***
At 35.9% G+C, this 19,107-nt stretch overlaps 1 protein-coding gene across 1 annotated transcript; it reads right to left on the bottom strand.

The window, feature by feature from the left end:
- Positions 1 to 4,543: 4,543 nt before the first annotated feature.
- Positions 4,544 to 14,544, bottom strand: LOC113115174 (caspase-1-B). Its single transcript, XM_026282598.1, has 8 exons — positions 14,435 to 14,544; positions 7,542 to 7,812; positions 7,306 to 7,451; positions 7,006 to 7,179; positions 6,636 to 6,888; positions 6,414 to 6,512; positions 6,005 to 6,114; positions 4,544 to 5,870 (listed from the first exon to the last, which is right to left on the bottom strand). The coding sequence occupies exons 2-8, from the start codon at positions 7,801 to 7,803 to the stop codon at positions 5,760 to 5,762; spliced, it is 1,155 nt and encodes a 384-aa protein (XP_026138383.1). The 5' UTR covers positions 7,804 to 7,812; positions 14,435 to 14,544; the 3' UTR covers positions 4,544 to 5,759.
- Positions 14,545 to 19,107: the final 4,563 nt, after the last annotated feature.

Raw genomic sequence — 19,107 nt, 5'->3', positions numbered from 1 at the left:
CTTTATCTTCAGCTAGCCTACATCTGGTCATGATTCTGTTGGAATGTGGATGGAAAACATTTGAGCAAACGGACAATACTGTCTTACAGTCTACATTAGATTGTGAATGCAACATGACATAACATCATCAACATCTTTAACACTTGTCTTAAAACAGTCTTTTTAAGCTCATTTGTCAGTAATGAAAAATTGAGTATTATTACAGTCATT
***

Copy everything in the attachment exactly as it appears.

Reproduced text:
At 35.9% G+C, this 19,107-nt stretch overlaps 1 protein-coding gene across 1 annotated transcript; it reads right to left on the bottom strand.

The window, feature by feature from the left end:
- Positions 1 to 4,543: 4,543 nt before the first annotated feature.
- Positions 4,544 to 14,544, bottom strand: LOC113115174 (caspase-1-B). Its single transcript, XM_026282598.1, has 8 exons — positions 14,435 to 14,544; positions 7,542 to 7,812; positions 7,306 to 7,451; positions 7,006 to 7,179; positions 6,636 to 6,888; positions 6,414 to 6,512; positions 6,005 to 6,114; positions 4,544 to 5,870 (listed from the first exon to the last, which is right to left on the bottom strand). The coding sequence occupies exons 2-8, from the start codon at positions 7,801 to 7,803 to the stop codon at positions 5,760 to 5,762; spliced, it is 1,155 nt and encodes a 384-aa protein (XP_026138383.1). The 5' UTR covers positions 7,804 to 7,812; positions 14,435 to 14,544; the 3' UTR covers positions 4,544 to 5,759.
- Positions 14,545 to 19,107: the final 4,563 nt, after the last annotated feature.

Raw genomic sequence — 19,107 nt, 5'->3', positions numbered from 1 at the left:
CTTTATCTTCAGCTAGCCTACATCTGGTCATGATTCTGTTGGAATGTGGATGGAAAACATTTGAGCAAACGGACAATACTGTCTTACAGTCTACATTAGATTGTGAATGCAACATGACATAACATCATCAACATCTTTAACACTTGTCTTAAAACAGTCTTTTTAAGCTCATTTGTCAGTAATGAAAAATTGAGTATTATTACAGTCATT